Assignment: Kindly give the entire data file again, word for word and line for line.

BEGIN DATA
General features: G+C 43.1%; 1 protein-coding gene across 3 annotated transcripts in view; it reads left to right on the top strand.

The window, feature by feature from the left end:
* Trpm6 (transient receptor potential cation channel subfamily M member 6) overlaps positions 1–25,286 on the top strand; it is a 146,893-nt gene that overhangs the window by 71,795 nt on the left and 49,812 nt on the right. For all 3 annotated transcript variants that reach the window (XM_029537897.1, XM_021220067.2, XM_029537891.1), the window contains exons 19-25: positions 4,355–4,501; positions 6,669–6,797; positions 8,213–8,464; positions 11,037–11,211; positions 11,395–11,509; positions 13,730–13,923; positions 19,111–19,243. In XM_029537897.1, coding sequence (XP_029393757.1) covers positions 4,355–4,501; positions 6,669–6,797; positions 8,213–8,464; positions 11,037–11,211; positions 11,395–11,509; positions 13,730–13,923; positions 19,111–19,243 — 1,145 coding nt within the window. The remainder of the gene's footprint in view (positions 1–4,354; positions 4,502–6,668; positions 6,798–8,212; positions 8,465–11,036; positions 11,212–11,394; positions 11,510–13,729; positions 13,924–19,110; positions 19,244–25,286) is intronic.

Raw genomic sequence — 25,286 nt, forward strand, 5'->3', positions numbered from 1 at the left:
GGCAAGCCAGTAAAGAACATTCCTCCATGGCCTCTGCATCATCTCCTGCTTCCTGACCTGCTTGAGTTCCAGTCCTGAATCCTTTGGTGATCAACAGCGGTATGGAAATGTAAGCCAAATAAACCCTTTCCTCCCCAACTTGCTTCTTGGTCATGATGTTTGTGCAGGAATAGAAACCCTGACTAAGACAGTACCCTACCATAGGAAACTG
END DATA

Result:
General features: G+C 43.1%; 1 protein-coding gene across 3 annotated transcripts in view; it reads left to right on the top strand.

The window, feature by feature from the left end:
* Trpm6 (transient receptor potential cation channel subfamily M member 6) overlaps positions 1–25,286 on the top strand; it is a 146,893-nt gene that overhangs the window by 71,795 nt on the left and 49,812 nt on the right. For all 3 annotated transcript variants that reach the window (XM_029537897.1, XM_021220067.2, XM_029537891.1), the window contains exons 19-25: positions 4,355–4,501; positions 6,669–6,797; positions 8,213–8,464; positions 11,037–11,211; positions 11,395–11,509; positions 13,730–13,923; positions 19,111–19,243. In XM_029537897.1, coding sequence (XP_029393757.1) covers positions 4,355–4,501; positions 6,669–6,797; positions 8,213–8,464; positions 11,037–11,211; positions 11,395–11,509; positions 13,730–13,923; positions 19,111–19,243 — 1,145 coding nt within the window. The remainder of the gene's footprint in view (positions 1–4,354; positions 4,502–6,668; positions 6,798–8,212; positions 8,465–11,036; positions 11,212–11,394; positions 11,510–13,729; positions 13,924–19,110; positions 19,244–25,286) is intronic.

Raw genomic sequence — 25,286 nt, forward strand, 5'->3', positions numbered from 1 at the left:
GGCAAGCCAGTAAAGAACATTCCTCCATGGCCTCTGCATCATCTCCTGCTTCCTGACCTGCTTGAGTTCCAGTCCTGAATCCTTTGGTGATCAACAGCGGTATGGAAATGTAAGCCAAATAAACCCTTTCCTCCCCAACTTGCTTCTTGGTCATGATGTTTGTGCAGGAATAGAAACCCTGACTAAGACAGTACCCTACCATAGGAAACTG